I’m the child of Portuguese immigrants. In comparison to the rest of Western Europe, which is indeed very secular, Portugal is not today and certainly was not in 1917 a “secular” society. The majority of my family are fervently Roman Catholic and believe in the “miracle” at Fatima. They would certainly have been even more credulous in 1917. I’m not sure where Dave gets the idea that Portugal was a secular society at the time of the “miracle” — perhaps from the revolution that unseated the monarchy several years before the event and the unrest that resulted before the ascension of Salazar? events which, if anything, would have made the average man on the street cling even more belligerently to his supersitions — but in a rural village seventy miles from Lisbon, anyone claiming to be a secularist in 1917 would probably have been in hiding. Also, I’m aware that there were witnesses at Fatima that day who claimed to see nothing out of the ordinary. Little is made of these folks, though much is made of those supposed skeptics who showed up to represent the secular media and were converted. I’ve been hearing about Fatima my whole life, and the details grow more elaborate with each retelling. It is folklore. It has the stamp, smell and look of folklore. It is folklore, plain and simple. Oh, but Fatima has profited nicely from it. Maybe Dave can take a trip there and see all the shops and kiosks peddling junk to the masses of credulous pilgrims (perhaps all closet secularists?), since it’s quite obvious he’s never stepped foot in Portugal nor met many Portuguese people. In any case, it’s not a bad bit of serendipity for a village that was once poverty-stricken, is it?

  • prase

    For goodness sakes, one of the papers was called, “O Seculo”.

    For goodness sake, o seculo means the century in Portuguese. Really nothing to do with secularism. Could you please check some translation tool before you start making hypotheses concerning foreign countries and languages about which you had no idea before?

  • http://uncyclopedia.wikia.com/wiki/User:Modusoperandi Modusoperandi

    Even if that’s true, prase, “the century” in English in Portuguese means “obscenely secular”. So there!

  • Thumpalumpacus

    K. Barbosa wrote:

    I’m not sure where Dave gets the idea that Portugal was a secular society at the time of the “miracle” — perhaps from the revolution that unseated the monarchy several years before the event and the unrest that resulted before the ascension of Salazar?

    K., Dave knowing about Dr. Salazar? Now that might qualify as a miracle.

  • http://www.patheos.com/blogs/daylightatheism Ebonmuse

    For goodness sakes, one of the papers was called, “O Seculo”.

    For goodness sake, o seculo means the century in Portuguese. Really nothing to do with secularism. Could you please check some translation tool before you start making hypotheses concerning foreign countries and languages about which you had no idea before?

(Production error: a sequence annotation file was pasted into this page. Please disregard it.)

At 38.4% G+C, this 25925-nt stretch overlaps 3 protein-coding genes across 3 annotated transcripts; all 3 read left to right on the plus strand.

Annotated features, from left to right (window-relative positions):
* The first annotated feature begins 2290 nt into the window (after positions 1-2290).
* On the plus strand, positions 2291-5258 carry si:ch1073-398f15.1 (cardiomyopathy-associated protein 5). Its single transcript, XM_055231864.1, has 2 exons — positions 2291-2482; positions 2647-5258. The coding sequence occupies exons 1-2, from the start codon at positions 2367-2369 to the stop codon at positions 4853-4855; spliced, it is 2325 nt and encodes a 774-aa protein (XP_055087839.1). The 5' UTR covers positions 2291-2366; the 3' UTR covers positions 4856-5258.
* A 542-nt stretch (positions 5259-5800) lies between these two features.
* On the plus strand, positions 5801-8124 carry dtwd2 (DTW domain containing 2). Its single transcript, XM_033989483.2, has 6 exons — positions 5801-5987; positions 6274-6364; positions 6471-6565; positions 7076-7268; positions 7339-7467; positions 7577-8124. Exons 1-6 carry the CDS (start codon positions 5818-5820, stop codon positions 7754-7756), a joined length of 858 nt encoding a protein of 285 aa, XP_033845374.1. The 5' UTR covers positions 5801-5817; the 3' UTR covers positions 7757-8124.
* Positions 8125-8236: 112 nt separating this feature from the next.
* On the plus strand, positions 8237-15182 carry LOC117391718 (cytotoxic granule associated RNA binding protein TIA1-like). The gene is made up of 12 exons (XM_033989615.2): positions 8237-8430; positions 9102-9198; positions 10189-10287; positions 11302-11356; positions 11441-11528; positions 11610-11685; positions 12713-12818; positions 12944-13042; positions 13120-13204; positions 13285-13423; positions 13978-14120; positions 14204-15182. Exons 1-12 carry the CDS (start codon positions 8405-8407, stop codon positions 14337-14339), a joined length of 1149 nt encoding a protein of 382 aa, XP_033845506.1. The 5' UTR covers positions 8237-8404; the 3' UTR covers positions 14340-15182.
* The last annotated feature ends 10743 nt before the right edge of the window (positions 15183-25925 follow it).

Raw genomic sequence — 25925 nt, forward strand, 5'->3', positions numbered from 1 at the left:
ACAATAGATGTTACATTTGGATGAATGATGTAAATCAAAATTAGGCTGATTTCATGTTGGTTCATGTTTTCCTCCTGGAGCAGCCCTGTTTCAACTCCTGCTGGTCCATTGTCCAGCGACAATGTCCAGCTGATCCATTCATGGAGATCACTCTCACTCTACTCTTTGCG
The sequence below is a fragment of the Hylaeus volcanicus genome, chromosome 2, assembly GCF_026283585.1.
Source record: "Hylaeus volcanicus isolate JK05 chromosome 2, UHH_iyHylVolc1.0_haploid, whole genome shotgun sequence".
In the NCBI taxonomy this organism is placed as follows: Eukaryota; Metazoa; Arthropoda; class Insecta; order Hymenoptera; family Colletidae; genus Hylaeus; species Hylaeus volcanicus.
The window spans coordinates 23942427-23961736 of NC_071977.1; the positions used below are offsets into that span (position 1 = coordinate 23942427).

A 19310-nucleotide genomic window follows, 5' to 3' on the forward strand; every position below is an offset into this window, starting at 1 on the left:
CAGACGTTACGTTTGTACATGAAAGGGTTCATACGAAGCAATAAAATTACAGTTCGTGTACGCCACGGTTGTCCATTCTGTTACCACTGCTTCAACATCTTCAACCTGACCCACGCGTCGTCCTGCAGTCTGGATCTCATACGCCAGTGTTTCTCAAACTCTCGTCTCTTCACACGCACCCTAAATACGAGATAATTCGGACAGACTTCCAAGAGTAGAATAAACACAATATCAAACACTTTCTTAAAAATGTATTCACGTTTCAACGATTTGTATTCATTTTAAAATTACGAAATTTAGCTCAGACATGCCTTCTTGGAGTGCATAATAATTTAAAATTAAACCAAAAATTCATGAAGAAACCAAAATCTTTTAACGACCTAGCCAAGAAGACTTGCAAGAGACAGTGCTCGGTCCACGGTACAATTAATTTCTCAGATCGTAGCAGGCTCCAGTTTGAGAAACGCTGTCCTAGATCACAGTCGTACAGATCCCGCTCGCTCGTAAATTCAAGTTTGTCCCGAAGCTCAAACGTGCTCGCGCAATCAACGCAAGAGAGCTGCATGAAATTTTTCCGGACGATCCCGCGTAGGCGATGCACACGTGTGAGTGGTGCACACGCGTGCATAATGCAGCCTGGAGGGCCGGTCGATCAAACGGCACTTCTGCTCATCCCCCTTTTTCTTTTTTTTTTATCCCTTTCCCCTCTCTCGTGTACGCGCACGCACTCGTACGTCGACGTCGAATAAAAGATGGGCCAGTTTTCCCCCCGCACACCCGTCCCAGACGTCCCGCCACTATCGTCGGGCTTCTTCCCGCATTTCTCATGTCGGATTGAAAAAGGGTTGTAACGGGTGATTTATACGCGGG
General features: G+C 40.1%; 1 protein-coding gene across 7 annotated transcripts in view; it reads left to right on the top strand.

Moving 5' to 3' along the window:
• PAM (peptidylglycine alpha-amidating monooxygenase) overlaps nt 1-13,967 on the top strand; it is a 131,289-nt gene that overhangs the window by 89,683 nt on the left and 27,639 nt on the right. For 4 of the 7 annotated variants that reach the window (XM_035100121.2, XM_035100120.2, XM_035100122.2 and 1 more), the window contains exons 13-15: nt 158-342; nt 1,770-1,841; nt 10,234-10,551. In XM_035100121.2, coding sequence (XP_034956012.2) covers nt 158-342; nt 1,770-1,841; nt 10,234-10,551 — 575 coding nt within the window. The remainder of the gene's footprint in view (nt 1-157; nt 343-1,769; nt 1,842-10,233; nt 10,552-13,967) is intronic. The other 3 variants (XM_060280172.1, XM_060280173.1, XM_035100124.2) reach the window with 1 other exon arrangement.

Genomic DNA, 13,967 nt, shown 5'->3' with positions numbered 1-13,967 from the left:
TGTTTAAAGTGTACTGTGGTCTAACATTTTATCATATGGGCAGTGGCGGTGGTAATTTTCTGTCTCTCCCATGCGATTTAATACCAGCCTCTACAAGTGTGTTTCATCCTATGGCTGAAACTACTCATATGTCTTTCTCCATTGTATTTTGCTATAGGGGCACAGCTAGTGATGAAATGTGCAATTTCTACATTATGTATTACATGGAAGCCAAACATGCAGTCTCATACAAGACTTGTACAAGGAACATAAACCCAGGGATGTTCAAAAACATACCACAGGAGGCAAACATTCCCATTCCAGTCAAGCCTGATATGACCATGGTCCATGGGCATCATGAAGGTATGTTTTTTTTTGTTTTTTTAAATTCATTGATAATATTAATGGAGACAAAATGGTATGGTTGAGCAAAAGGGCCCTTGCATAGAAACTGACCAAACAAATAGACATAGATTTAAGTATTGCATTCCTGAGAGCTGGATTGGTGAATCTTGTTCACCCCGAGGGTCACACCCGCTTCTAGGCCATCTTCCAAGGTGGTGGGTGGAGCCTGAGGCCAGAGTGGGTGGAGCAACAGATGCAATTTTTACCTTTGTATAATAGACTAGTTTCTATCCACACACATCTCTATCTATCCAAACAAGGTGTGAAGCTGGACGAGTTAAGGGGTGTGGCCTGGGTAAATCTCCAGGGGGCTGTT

I believe the appropriate descriptive term for this exchange is, “Owned.” ;)

    That said, I think Dave’s comment unintentionally offers an insight into how miracle stories steadily become more impressive as they’re retold. I’ve heard other Catholic apologists, not just him, make the claim that the Fatima apparition resulted in mass conversions among atheists and agnostics. None of them ever produce any evidence to back up this claim, and I’ve yet to find any testimonial account that supports it.

    What seems to happen is that believers fix on some detail of the story as they heard it, assume it means more than it actually does, and then turn that assumption into a “fact” which gets tacked onto the story in subsequent retellings and eventually becomes part of the mythology. In this case, I’d guess, many Catholics assume that O Seculo was a secular newspaper, assume that its mention of the story constitutes an endorsement, and leap from those premises to the conclusion that atheists must have been converted as well. They add that juicy-sounding tidbit to the story when they retell it, and it then becomes a reliable part of the Fatima lore, passed on and repeated by theists who uncritically accept whatever their fellow believers tell them and don’t ask for them to cite their sources.

    Another example of this is the “conversion” of Jesus’ brother James. No such event is described in any book of the Bible, but Christian apologists have taken one verse from the gospels that says “even his brothers were not believers in him”, note that James is described as a follower of Jesus in a later book of the New Testament, and extrapolate some sort of dramatic conversion event (rather than, say, two biblical authors who just didn’t compare notes beforehand). The story spreads predictably through the apologetic literature, and nowadays you have defenders of the faith bragging about how Jesus’ miracles were so convincing, he even won over hardcore skeptics like his own brother.

  • http://anexerciseinfutility.blogspot.com Tommykey

    nowadays you have defenders of the faith bragging about how Jesus’ miracles were so convincing, he even won over hardcore skeptics like his own brother.

    You would think that if Jesus was a miracle worker, his family would have been the last people in the Galilee to need convincing.

  • Thumpalumpacus

    I’m not so sure of that, Tommykey, considering his opinions about the importance of family — Luke 14:26, no?

  • goyo

    Yeah, Ebon, I’ve even heard evangelists tell stories about how James had knees like camel’s knees because he prayed so much. I always wondered how people knew so much about him. He’s become another “bible urban legend”.

  • Steve

    When I was a young boy, and a budding astronomer, I stared at the sun during weather conditions much like those described at Fatima.

    At the time, I didn’t know a damn thing about Fatima, but the sun did almost every one of the things described during the Fatima ‘event’ as miraculous: the sun appeared to move towards me, appeared to vibrate and change colors.